The file system is limited to 16TB, in case you were thinking of adding a monstrous additional 10TB via USB. Note that Synology hasn't included faster USB 3.0 ports, possibly to create an artificial difference between the DS115j and the more high-end units it sells.

Inside there's space for a 2.5-inch or 3.5-inch hard disk, with the SATA connectors easily accessible, and two bars running along it for mounting the disk, which are directly attached to the NAS. Each bar has a single hole for screws. With a 3.5-inch disk you fasten a screw into each bar, but you only need one with a 2.5-inch disk.

It's really important to fasten the screws. During early testing I didn't bother with them, but the weight of the 3.5-inch hard disk I was using caused it to move when I picked up the DS115j. It put pressure on the SATA connectors, and it's not hard to imagine them snapping, rendering the device completely useless.

Synology has very sensibly made the rear 6cm fan easily accessible, with an empty gap between it and the rest of the unit. If you've ever owned a NAS, you'll know how quickly they fill up with dust, especially if you leave them on the floor, so it's good that it can be easily removed and cleaned.

Synology DiskStation DS115j rear

Sadly there's no USB 3.0 support


The DiskStation DS115j uses a Marvell Armada 370 system-on-chip, running at 800MHz, which places it at the lower end of Synology's NAS range. Marvell's technical documents show the processor is a single-core Arm v7 with 256KB of L2 cache. It can run up to 1.2GHz, but perhaps Synology doesn't feel this speed is necessary for a single-disk NAS like the DS115j. There's 256MB of DDR3 system memory as well.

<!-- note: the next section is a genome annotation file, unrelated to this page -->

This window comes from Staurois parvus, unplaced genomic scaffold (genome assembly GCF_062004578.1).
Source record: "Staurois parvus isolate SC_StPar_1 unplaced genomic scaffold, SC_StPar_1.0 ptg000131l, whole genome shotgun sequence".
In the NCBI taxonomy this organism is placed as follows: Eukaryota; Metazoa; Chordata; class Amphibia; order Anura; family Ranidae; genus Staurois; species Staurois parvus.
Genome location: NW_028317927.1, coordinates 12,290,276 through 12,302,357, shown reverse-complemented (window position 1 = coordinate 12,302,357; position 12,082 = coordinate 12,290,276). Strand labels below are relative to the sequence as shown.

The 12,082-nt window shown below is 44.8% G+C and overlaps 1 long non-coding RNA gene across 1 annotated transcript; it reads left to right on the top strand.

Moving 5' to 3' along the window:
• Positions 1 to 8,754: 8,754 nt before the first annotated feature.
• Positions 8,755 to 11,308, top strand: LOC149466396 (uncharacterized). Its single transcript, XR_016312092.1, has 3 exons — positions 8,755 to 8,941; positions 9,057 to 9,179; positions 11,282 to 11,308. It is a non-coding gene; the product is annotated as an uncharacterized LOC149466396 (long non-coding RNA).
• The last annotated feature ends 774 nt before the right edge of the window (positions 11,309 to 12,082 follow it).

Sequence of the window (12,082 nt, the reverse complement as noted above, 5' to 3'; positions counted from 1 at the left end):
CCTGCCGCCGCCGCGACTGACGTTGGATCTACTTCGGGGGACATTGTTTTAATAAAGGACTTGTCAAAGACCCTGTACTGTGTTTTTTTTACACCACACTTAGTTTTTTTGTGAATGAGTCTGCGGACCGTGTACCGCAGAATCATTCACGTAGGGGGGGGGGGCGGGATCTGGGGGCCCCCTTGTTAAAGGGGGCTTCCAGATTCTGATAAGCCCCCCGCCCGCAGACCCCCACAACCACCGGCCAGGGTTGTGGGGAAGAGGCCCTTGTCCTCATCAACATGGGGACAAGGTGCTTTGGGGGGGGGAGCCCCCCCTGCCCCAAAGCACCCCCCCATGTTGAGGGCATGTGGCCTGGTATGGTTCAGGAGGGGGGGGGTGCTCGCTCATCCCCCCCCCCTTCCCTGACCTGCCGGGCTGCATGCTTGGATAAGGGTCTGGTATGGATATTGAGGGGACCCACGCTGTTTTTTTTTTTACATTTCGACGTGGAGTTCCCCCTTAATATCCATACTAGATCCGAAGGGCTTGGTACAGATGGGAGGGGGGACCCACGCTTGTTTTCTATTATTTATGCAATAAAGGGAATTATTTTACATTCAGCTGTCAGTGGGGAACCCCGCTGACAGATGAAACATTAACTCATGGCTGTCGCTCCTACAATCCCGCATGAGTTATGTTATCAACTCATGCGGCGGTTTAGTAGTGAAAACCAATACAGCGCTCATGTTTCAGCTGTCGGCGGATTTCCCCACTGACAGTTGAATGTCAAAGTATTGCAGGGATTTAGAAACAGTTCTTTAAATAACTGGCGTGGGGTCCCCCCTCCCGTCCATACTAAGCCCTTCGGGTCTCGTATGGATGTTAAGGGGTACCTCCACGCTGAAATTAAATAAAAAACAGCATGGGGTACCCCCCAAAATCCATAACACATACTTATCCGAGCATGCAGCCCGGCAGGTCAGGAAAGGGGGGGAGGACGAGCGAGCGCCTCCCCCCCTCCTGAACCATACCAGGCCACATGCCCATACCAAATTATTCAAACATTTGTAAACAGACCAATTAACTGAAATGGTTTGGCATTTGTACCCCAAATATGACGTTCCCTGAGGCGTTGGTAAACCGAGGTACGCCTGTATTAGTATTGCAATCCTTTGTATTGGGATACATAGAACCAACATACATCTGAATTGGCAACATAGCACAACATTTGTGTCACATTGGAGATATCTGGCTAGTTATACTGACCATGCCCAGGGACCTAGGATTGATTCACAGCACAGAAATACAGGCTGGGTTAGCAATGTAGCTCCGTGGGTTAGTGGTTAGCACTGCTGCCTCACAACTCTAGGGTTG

It can accept hard disks up to 6TB in capacity. Synology quotes power usage of 12.6W in use, and 3.85W when idle, although that's when using a 2TB hard disk. I tested the DS115j with a WD Red 6TB disk, which raised the power consumption slightly to around 5.5W idle and 14.5W in use.

The DS115j comes with DiskStation Manager 5.0, Synology's custom software for managing its NAS products. The vast majority of networking devices, such as routers, IP cameras and many NAS devices, are managed using a web-based interface, relying on menus and submenus filled with various options to get around the system functions. Even the better ones stick to this UI paradigm.

DiskStation Manager is completely different though. While you still load it from a browser window, it presents a much more familiar WIMP (windows, icons, mouse, pointer) interface that closely resembles Linux, Windows or OS X.

The windows are resizable, and can be minimised or scrolled through, just as with a real desktop operating system. The UI even has some nice transparency effects. In short, it's impressive.

Four icons sit on the desktop – File Station, Control Panel, Packages, and DSM Help. It's fairly obvious what each does. At the top is a bar that works similarly to the Windows System tray. There's a notification system to tell you when, for example, there's been an unexpected shutdown or software update, and a widgets button which brings up a small system information window. At a glance, you can get information about disk, processor and memory usage, temperature details and which users are concurrently logged in.